The sun, like a drunkard with a hangover, slowly rolled from under mounds of sheets and pillows– a horizon of rolling mountains– the Appalachians– the heavenly body’s bed.
The glowing orange ball slowly erupted along the Juniata River, warming my nerves, on edge from so much talk of times gone by. Three days in a row I was sober, just listening to Dad talk– like that Pennsylvania sun reminding us early of the heat of summer that is soon sure to come.
The weather was flawless in Huntingdon, PA over Good Friday and Easter. A trip home is always a sure way to dry-out one’s addictions. The visit home offered a break from the booze of New York– a sort of rehabilitation for one who needs a good stiff one almost every night, just to take the edge off of so much darkness.
Poor dad– still ‘clean and sober’ after all these years, gets his thrills from a good hot cup of coffee every morning. So did I– that’s all there was to stimulate us– caffeine– and of course, cigarettes cost half as much in Pennsylvania. No Starbucks in Huntingdon, but Dad knows someone who works at nearby Juniata College, in the school cafeteria, who gave him a few bags of Starbucks beans inside of silver, not- for- single- sale wrappers for the occasion of my visit home. I had to go. It still owe Dad a ton of money from a loan that got me through an entire year without a job or unemployment benefits. But I won my appeal– after one year of signing up with no real check, two administrative law judges decided in my favor– almost enough to buy a foreclosed upon home in Central Pennsylvania.
Such clarity all around now. My how money changes everything! The morning sun lit our faces. In the silence of twilight in middle-America, it seemed Dad and I were the drug and our souls in this time of bonding were being smoked by some invisible pot head in the sky.
Our bright red faces smiled almost identically as we sat shoulder to shoulder on a porch swing, sober– or were we? We turned our content lips with puffs of volcanic breath towards Washington Street and blew golden streams of smoke over the porch banister while birds attempted to assemble a nest above our heads.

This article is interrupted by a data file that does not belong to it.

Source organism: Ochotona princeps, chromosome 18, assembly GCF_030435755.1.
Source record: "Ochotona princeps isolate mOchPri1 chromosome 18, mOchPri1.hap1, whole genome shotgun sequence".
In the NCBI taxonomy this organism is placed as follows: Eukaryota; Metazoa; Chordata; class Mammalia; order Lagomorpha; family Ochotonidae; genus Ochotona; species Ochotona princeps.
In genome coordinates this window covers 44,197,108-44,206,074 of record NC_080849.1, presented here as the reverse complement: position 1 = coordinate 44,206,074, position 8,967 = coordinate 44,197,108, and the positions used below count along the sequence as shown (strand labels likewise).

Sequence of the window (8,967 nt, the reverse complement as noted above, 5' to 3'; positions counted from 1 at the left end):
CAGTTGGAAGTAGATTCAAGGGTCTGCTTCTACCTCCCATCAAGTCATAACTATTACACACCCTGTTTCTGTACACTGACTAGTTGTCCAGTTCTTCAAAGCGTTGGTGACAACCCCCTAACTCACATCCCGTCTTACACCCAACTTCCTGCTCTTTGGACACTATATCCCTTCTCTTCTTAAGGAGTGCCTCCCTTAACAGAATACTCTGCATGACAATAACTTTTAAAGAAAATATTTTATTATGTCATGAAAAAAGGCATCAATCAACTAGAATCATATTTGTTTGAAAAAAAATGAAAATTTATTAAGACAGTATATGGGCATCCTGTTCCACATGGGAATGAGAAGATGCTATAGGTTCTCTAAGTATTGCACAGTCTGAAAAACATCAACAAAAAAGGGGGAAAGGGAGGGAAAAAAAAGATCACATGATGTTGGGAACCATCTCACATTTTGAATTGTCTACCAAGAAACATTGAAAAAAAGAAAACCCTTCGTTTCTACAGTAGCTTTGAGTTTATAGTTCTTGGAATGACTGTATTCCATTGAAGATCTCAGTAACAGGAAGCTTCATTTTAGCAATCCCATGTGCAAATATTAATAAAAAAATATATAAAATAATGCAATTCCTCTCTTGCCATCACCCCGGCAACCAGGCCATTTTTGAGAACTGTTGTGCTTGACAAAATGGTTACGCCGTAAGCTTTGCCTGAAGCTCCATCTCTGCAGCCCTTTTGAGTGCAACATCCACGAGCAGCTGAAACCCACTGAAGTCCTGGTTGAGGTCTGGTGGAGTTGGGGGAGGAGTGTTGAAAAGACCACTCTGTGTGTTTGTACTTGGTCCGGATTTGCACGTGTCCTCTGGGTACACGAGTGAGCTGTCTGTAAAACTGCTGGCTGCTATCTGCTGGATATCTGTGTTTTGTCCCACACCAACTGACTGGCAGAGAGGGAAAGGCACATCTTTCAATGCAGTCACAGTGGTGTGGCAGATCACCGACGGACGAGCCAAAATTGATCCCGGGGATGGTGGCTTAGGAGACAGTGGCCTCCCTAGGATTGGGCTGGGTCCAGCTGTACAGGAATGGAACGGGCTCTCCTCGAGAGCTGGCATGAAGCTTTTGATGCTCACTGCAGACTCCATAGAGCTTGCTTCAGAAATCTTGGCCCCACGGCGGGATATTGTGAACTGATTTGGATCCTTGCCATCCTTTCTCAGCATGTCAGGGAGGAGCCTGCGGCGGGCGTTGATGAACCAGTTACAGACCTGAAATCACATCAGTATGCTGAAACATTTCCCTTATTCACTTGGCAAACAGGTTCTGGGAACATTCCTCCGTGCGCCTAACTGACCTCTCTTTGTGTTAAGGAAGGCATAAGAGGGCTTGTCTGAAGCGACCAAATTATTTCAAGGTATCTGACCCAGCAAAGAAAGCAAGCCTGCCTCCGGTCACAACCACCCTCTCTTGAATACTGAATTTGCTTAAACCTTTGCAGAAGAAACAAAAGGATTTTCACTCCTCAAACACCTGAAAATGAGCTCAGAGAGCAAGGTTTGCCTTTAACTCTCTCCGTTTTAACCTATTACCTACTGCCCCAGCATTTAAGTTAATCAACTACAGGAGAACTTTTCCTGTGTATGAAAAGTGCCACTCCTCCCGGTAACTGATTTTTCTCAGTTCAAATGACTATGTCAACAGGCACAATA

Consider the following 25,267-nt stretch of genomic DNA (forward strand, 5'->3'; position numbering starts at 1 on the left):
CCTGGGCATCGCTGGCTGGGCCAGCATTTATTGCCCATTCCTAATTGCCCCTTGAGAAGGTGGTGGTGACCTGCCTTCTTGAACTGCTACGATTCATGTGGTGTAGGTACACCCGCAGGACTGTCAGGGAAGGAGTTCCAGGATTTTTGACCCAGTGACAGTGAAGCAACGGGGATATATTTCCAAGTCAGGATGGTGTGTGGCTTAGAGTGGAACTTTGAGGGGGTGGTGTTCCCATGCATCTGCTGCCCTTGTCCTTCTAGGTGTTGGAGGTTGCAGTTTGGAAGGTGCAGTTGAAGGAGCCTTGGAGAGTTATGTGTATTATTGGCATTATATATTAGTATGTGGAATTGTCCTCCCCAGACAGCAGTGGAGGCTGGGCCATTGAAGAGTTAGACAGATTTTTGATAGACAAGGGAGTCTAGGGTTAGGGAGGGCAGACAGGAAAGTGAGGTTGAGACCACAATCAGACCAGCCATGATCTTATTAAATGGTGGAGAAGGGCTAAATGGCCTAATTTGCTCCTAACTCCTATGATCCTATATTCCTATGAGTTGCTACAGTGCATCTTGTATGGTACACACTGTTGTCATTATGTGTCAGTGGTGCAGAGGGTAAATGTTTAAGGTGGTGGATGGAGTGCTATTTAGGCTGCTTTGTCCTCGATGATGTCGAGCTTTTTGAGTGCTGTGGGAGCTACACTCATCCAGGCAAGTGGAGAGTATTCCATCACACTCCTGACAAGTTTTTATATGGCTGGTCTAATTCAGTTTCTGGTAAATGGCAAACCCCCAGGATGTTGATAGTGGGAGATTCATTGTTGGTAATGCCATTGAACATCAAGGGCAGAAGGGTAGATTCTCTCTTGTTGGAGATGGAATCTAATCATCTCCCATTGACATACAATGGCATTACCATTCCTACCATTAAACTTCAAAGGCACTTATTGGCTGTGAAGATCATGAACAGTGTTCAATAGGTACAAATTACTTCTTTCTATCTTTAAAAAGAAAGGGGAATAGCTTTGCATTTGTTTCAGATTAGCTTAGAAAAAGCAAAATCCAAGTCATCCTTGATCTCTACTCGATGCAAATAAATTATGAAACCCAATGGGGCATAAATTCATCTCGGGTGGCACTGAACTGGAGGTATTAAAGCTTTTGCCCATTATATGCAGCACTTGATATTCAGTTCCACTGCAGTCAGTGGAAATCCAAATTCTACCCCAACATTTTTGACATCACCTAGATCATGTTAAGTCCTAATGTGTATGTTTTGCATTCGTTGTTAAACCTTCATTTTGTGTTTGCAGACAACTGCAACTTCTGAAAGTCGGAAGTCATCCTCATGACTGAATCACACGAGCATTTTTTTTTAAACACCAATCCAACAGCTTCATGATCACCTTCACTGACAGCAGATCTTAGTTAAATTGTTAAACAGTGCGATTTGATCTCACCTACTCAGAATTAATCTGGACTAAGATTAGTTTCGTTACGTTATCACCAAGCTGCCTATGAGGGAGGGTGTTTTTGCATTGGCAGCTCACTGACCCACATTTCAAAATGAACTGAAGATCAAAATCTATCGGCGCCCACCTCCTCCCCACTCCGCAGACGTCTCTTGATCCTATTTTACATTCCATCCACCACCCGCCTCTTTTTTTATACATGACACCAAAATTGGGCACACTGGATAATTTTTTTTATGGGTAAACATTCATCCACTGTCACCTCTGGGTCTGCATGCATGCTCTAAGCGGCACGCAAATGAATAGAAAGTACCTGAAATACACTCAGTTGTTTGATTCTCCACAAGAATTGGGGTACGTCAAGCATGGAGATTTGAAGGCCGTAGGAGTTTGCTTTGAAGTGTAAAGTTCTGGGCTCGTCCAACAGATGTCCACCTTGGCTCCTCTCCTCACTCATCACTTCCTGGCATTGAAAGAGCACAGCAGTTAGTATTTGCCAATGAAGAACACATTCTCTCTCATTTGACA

Not a single beer made its way to my lips over the holiday weekend. I love him too much to drink around him. Parents who were drunkards are so easily worried. I don’t drink around him, but I often thought of sneaking out of the house late at night after he was in bed to head down to the local convenient store that never closes. Just for a six-pack of beer– not even going to think about trying to pick up some man to blow in Huntingdon. I wanted to sit alone outside in that quiet, tiny college town, and drink beer. Viagra. Dad takes it. He told me so. He asked me if I wanted one. I just laughed and remembered where I was.
I don’t know how long it has been since my abused body went without some sort of mind-altering substance, and Dad, the ex-drinker– hardly shuts up– on that viagra!
“Here’s something for the road, Son,” Dad said on Easter morning. Little white eggs out of a little basket the color of a bottle of beer. Gobbled down two before I got on the bus home. I don’t remember much after that. Memories of my stay slowly became my half-asleep dreams– the American bald eagle we saw at Raystown Dam– the turkey gobbler standing along the winding country roads upon which we drove in Dad’s new car– the talk– the memories of when I was little and got a wad of gum stuck in my hair– how it made Dad laugh when Mom finally had to cut my pretty hair like a boy’s.
“Thank ya Jesus!” I said when Dad handed me the Easter eggs. “I haven’t had a drink of any kind in three days. Sorry, but I must hop along now.”
Dad smiled and replied as I turned to get on the bus– “Please come home again soon. Don’t worry about the money. You won that Unemployment hearing and you’ll have money soon. You should have said something. I would have bought you some beer. All you mentioned was that you didn’t like the coffee we drink back here.”
A bus went from empty to having not a seat to spare by the time the greyhound reached Philadelphia. Had to piss three times– crawling over those people and that horrible smell that didn’t bother me in the least! Husky guy in brown with a big bag between his legs was all I needed next to me– a soft pillow– not an inch to move in those seats– so muscular– so warm– like the morning sun in Pa.